Meditations on African Literature

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Dubem Okafor
Greenwood Publishing Group, 2001 - Literary Criticism - 193 pages
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While African literature is presently enjoying much attention from the scholarly community, its heritage and identity are becoming less clearly defined. While Africa has a rich oral tradition, African writers find themselves writing in the languages of their colonial oppressors. So too, many of the best African writers now live outside Africa, particularly in North America. Much of the criticism of African literature is written by American professors, African writers sometimes teach their literature at American universities, and American publishers issue African literary works. At the same time, the political climate of many African countries has been detrimental to literacy and writing. This book explores many of the issues currently facing African literature.

Each chapter is written by an expert contributor, to provide the volume with a broad coverage of numerous topics related to the present state of African literature. The opening chapters examine issues of language and postcoloniality in African literary works. Later chapters discuss such concerns as the formation of an African literary canon, representations of history and ideology in African writing, the role of women in African literature, and African ritual theater. Through its various chapters, the volume makes clear that African writers continue to engage pressing social and political issues, and that they are intellectuals rather than entertainers.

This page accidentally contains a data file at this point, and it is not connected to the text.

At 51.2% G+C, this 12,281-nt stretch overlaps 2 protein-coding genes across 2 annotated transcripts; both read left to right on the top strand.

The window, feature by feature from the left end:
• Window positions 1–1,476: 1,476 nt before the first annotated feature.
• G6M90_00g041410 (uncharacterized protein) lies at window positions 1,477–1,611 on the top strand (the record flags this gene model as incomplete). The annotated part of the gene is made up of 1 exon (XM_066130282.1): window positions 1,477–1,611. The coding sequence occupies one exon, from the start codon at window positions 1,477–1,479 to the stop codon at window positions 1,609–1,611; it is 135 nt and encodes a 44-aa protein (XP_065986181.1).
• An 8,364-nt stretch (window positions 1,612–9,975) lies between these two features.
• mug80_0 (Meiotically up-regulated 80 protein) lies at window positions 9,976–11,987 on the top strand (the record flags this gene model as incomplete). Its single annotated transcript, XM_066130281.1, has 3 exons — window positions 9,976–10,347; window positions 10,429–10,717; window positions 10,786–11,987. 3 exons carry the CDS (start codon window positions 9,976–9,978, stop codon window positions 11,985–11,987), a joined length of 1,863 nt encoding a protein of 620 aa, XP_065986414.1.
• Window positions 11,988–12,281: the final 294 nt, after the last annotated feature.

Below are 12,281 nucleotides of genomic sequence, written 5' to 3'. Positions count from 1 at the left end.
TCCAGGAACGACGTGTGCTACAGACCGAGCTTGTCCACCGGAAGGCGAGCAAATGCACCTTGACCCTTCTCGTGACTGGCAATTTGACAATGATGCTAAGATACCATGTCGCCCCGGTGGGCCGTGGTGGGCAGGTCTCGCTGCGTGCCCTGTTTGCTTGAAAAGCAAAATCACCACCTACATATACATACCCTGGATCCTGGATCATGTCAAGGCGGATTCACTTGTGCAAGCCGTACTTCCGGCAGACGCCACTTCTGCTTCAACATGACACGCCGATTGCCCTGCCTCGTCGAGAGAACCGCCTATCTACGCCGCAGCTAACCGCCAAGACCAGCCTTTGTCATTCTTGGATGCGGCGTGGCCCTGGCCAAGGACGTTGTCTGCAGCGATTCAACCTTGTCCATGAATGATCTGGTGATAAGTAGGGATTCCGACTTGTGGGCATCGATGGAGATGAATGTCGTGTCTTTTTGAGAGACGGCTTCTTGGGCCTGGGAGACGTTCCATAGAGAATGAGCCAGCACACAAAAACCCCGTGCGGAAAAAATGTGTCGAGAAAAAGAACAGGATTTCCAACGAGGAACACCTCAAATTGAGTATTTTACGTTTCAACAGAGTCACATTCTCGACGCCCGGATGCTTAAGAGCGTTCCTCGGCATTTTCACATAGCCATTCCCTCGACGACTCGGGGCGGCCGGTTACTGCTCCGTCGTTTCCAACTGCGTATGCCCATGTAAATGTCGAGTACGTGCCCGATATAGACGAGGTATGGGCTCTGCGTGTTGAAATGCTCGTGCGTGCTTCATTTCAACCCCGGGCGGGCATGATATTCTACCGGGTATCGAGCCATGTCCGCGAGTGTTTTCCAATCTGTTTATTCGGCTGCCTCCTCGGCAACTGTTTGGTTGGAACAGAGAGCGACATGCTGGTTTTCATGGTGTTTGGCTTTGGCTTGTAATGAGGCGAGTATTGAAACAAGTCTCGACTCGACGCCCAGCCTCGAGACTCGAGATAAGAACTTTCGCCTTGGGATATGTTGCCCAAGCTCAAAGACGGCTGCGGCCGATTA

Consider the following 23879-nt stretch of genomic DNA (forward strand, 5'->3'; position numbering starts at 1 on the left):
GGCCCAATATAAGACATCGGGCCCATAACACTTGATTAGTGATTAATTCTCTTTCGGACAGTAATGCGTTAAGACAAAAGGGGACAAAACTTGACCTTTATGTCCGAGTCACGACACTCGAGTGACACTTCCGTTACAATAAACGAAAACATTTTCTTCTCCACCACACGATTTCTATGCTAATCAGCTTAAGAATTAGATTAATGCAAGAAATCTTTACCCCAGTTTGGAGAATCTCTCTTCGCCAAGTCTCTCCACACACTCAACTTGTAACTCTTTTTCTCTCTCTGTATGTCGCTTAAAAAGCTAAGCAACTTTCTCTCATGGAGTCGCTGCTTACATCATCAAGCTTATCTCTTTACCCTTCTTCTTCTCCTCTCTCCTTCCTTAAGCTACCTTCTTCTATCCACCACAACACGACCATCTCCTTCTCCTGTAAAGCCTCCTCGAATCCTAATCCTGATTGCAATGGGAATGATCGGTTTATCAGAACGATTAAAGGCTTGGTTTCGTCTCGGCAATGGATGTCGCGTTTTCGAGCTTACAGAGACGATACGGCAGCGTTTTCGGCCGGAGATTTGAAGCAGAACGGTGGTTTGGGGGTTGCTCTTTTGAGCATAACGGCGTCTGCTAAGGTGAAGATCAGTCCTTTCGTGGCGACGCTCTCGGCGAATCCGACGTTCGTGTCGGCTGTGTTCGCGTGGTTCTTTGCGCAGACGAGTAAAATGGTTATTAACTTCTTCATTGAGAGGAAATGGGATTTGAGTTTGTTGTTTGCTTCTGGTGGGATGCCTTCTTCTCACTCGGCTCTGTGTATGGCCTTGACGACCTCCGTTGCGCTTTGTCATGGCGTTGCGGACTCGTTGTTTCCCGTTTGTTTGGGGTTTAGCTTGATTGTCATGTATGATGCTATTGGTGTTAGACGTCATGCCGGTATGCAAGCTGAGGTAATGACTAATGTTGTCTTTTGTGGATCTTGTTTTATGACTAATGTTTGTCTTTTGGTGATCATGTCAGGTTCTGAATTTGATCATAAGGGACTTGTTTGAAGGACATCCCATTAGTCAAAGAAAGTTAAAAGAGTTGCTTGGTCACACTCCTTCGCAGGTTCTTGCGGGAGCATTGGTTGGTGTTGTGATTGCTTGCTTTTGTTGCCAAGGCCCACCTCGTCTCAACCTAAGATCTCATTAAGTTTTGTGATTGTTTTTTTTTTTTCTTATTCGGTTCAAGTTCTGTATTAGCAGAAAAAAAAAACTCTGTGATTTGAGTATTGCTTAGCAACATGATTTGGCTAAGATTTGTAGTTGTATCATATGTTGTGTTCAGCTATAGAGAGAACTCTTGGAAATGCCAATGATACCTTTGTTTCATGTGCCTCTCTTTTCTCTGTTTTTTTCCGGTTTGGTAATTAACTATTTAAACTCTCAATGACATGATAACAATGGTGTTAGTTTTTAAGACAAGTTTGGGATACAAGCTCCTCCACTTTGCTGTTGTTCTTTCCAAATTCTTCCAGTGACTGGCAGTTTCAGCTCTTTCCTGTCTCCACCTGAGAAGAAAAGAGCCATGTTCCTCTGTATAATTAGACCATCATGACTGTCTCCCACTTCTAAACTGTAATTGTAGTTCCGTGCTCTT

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Contents

The Cacophonous Terrain or NigerianAfrican Literature
1
Language Theory and Modern African Literature Some More Questions
17
On the Concept Commonwealth Literature
35
Who Counts? DeCiphering the Canon
45
Five Nigerian Novels and Public Morality
55
Things Fall Apart Problems in Constructing an Alternative Etnnography
71
Historicity and the UnEveing of the African Woman Achebes Novels
79
OverDetermined Contradictions History and Ideology in Achebes A Man of the People
89
The AngloAfrican the Woman Question and Imperial Discourse
119
Impersonation in Some African Ritual and Festival Performances
133
Exile and Home Africa in Caribbean Theater
149
One Year in the First Instance
159
Select Bibliography
175
Index
185
About the Contributors
191
Copyright

The True Fantasies or Grace Ogot Storyteller
101

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About the author (2001)

DUBEM OKAFOR teaches world literature and African and postcolonial literatures at Kutztown University of Pennsylvania./e

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